Despite having the largest population of any country in sub-Saharan Africa, Nigeria has one of the slowest-growing economies of similarly sized countries, and in most areas average per capita income and life expectancy are actually lower than they were at independence in 1960. The country has extraordinarily low productive capacity and oil, narcotics, and financial scams are the three main generators of foreign currency. Oil accounts for 80% of budgetary revenues and as a result, high inflation has hurt investments for the average Nigerian and made international investment aside from oil an impossibility. The “Golden Decade” of the 1970’s oil boom led to massive spending and borrowing on the part of President Murtala Mohammed for grand-scale modernization projects that remain uncompleted. In the following decade the price of oil plummeted under the Babangida regime and even basic food stuffs become too expensive for consumers and Nigeria had to default on numerous debts.  The economy has yet to recover to early 1970’s levels of prosperity and today, the majority of Nigerians live on less than $2 per day.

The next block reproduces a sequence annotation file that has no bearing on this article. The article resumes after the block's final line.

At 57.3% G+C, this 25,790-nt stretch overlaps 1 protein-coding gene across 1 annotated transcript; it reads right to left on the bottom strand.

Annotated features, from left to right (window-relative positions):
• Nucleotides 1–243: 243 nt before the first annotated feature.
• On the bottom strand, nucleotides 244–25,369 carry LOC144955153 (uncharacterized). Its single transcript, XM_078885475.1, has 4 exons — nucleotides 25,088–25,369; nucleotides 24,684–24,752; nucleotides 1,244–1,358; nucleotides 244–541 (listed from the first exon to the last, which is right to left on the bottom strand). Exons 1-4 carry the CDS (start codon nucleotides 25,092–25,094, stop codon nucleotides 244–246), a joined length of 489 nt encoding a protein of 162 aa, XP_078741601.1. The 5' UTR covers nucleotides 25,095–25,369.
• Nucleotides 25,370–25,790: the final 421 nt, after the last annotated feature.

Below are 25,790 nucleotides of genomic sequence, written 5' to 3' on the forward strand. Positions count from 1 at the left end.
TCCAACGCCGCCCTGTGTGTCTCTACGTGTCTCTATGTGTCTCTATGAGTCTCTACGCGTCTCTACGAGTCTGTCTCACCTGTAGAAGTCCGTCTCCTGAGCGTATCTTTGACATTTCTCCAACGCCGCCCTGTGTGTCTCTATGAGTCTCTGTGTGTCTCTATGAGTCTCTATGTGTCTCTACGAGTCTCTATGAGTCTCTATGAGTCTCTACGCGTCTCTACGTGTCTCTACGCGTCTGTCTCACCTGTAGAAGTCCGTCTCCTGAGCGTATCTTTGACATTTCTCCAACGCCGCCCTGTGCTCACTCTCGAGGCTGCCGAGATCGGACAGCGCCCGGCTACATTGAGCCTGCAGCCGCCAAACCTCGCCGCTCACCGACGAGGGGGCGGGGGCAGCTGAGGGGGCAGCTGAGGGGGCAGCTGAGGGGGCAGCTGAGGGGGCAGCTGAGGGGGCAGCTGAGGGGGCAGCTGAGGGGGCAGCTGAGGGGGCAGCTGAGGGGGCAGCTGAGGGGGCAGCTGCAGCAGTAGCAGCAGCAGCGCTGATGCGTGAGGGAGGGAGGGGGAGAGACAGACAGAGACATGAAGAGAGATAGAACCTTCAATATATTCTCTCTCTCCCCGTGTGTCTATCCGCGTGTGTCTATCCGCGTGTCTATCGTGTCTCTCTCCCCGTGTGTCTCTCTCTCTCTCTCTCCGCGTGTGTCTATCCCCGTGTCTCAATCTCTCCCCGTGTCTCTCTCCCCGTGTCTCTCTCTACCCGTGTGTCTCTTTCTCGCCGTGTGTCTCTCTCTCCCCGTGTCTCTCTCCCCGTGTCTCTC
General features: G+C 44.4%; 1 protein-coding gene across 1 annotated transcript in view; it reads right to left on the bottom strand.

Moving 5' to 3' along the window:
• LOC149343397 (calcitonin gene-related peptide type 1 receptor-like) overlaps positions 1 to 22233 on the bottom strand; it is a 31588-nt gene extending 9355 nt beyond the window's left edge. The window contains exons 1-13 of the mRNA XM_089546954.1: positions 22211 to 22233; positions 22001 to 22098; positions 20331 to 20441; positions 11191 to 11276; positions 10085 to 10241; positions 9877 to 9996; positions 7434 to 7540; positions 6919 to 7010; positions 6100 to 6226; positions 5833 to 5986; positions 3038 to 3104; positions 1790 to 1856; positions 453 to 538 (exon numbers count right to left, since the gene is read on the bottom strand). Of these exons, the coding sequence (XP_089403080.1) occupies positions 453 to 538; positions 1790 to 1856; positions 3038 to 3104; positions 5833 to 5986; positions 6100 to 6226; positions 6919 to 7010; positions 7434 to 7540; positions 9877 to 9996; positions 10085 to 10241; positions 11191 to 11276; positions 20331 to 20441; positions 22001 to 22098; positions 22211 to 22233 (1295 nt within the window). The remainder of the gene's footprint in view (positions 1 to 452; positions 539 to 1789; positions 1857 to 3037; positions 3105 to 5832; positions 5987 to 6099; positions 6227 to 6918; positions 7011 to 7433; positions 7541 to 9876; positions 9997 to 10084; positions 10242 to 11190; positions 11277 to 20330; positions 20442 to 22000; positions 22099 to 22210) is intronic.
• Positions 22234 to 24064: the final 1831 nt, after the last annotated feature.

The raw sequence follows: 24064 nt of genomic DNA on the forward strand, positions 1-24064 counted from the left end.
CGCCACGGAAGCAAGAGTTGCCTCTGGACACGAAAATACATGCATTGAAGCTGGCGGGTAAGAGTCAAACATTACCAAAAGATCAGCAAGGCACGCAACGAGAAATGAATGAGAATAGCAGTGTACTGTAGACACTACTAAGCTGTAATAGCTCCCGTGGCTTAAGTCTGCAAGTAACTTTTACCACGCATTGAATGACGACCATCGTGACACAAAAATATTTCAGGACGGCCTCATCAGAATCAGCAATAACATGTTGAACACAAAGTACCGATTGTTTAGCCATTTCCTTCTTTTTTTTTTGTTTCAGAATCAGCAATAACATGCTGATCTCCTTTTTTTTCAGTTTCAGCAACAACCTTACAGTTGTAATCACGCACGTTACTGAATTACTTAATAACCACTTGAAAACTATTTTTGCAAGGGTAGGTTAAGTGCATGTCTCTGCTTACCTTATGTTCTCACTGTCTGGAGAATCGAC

Take a look at the CIA World Factbook on the Nigerian Economy: